Mon, Oct 26, 2015 - Page 13 News List

Citicorp sees funds flow to US, Europe, Japan

POSITIVE OUTLOOK:The firm shrugged off concerns that China’s slowing economy would have an impact on the return Staff reporter on equity investment, citing precedents in Japan

By Ted Chen  /  Staff reporter

In light of lingering uncertainties caused by the US Federal Reserve’s anticipated interest rate hike, Citicorp Securities Investment Consulting Inc (花旗投顧) last week said that while there are no standout fourth-quarter investment destinations, global funds would likely flow into the developed markets of the US, Europe and Japan.

The Fed’s ambiguity on raising interest rates is widely believed to be an indication that the pace of economic growth in the US is slower than expected, and has since sent investment sentiment tipping toward pessimism, Citicorp Securities vice president Spencer Wang (王進彰) told a media briefing on Wednesday.

“The Fed will likely delay planned rate hikes until the first quarter of next year due to the lack of growth momentum in US private consumption and lending,” Wang said. “However, on the other hand, pervading cautionary sentiment have prevented US stocks from being overvalued.”

Wang said the US economy looks healthy and the Fed’s rate hike might be limited to 25 basis points.

US household debt as a proportion of disposable income has improved to 107 percent as of the end of last year, from a high of 135 percent in 2007, paving the way for a rebound in private consumption.

In addition, among US businesses, loan interest payments as a proportion of earnings improved to 15 percent last year compared with 18 percent in 2008, indicating lower default risks across the private sector, according to Citigroup.

Apart from the US market, Wang also holds a positive outlook on eurozone stocks due to low inflationary pressure and improving shareholders’ equity, as well as on equities in Japan, which he attributed to recent deregulations on equity investment by Japan’s post office and pension funds, in addition to continued stimulus policies.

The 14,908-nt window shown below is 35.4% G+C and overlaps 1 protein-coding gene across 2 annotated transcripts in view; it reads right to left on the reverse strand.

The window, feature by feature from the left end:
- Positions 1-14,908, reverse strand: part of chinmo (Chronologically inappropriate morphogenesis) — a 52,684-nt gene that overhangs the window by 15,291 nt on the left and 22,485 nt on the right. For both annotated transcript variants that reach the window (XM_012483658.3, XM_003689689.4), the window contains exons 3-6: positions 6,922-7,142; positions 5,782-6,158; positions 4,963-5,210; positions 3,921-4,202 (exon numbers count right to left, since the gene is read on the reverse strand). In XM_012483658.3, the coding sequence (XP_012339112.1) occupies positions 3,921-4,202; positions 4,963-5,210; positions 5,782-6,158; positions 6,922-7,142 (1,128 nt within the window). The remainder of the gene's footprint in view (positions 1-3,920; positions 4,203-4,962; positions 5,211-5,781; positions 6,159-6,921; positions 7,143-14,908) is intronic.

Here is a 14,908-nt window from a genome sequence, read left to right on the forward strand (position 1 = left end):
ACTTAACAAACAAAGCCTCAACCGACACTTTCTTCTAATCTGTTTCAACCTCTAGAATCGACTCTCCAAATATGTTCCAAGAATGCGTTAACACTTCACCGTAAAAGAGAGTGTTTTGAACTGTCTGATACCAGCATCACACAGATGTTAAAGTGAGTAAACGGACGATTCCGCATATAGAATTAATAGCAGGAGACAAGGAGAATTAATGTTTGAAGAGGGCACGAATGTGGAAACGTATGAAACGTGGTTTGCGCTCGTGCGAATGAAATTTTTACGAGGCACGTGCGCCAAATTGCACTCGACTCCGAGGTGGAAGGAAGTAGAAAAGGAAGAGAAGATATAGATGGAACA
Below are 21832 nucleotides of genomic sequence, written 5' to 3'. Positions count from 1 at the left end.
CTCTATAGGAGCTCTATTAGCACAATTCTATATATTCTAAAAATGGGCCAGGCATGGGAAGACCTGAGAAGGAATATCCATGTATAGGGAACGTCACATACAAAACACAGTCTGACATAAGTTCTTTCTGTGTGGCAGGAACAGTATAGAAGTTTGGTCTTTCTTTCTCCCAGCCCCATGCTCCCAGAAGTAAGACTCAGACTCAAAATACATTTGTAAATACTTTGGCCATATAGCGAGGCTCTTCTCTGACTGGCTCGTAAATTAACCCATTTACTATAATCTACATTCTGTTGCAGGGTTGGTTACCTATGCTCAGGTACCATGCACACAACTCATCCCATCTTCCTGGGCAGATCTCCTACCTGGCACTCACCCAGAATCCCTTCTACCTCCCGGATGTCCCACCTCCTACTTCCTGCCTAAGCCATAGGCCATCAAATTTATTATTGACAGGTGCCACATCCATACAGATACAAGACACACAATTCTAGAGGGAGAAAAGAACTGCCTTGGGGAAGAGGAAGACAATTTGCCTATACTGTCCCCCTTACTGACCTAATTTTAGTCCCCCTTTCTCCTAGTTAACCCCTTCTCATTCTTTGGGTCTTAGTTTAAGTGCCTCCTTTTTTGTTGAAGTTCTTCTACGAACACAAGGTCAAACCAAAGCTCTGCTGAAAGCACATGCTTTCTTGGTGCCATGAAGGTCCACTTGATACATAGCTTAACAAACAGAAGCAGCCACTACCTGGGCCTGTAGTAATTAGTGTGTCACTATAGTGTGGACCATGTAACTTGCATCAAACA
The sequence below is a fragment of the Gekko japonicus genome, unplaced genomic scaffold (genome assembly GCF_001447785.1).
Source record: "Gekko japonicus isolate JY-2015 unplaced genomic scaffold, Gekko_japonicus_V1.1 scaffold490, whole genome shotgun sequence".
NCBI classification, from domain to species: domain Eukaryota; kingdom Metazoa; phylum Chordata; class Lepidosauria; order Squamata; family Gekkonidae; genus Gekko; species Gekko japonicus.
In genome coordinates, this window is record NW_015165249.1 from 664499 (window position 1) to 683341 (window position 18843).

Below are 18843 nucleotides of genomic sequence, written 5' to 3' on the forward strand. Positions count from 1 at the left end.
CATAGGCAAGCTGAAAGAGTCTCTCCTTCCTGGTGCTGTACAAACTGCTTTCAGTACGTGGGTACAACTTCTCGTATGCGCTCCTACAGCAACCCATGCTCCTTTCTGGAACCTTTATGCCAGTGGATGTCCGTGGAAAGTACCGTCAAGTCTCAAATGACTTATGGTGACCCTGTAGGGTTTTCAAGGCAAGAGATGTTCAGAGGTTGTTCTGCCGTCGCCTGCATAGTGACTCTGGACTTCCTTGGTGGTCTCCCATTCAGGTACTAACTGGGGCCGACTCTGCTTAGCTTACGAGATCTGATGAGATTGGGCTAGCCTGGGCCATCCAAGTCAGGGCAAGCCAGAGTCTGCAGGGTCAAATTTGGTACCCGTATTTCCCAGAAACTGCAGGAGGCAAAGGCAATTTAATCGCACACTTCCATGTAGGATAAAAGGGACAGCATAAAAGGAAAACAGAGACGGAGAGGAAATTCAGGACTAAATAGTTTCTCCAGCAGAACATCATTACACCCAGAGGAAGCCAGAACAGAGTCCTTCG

Meanwhile, Wang recommended investors look to improve valuation of H-shares — equities of companies incorporated in China that are traded on the Hong Kong Stock Exchange, and other yuan-linked products to cheap valuation.

He said prices of Chinese shares have been pushed lower by tumbling Chinese real-estate stocks, as compared to a decade ago, while the price-earnings ratio of domestically-listed Chinese stocks have tumbled from 11.7 times to 8.4 times, and the ratio for overseas-listed Chinese stocks fell to 11.7 times from 14.7 times.

As Beijing steps up pace in the privatization of state-run enterprises and assets, the private sector is expected to be stimulated, allowing improvement in investment prospects in local equity markets, Wang said.

He shrugged off concerns that China’s slowing economy would have a negative impact on the return on equity investment, citing precedents in Japan.

“Despite an anemic 0.9 percent GDP growth rate between 1998 and 2010, Japan’s markets still yielded average annual returns of 17 percent during the period,” Wang said.

He advised investors to invest yuan-linked financial instruments that bet on business growth, because foreign exchange derivatives trading often result in losses for investors, based on his observations.

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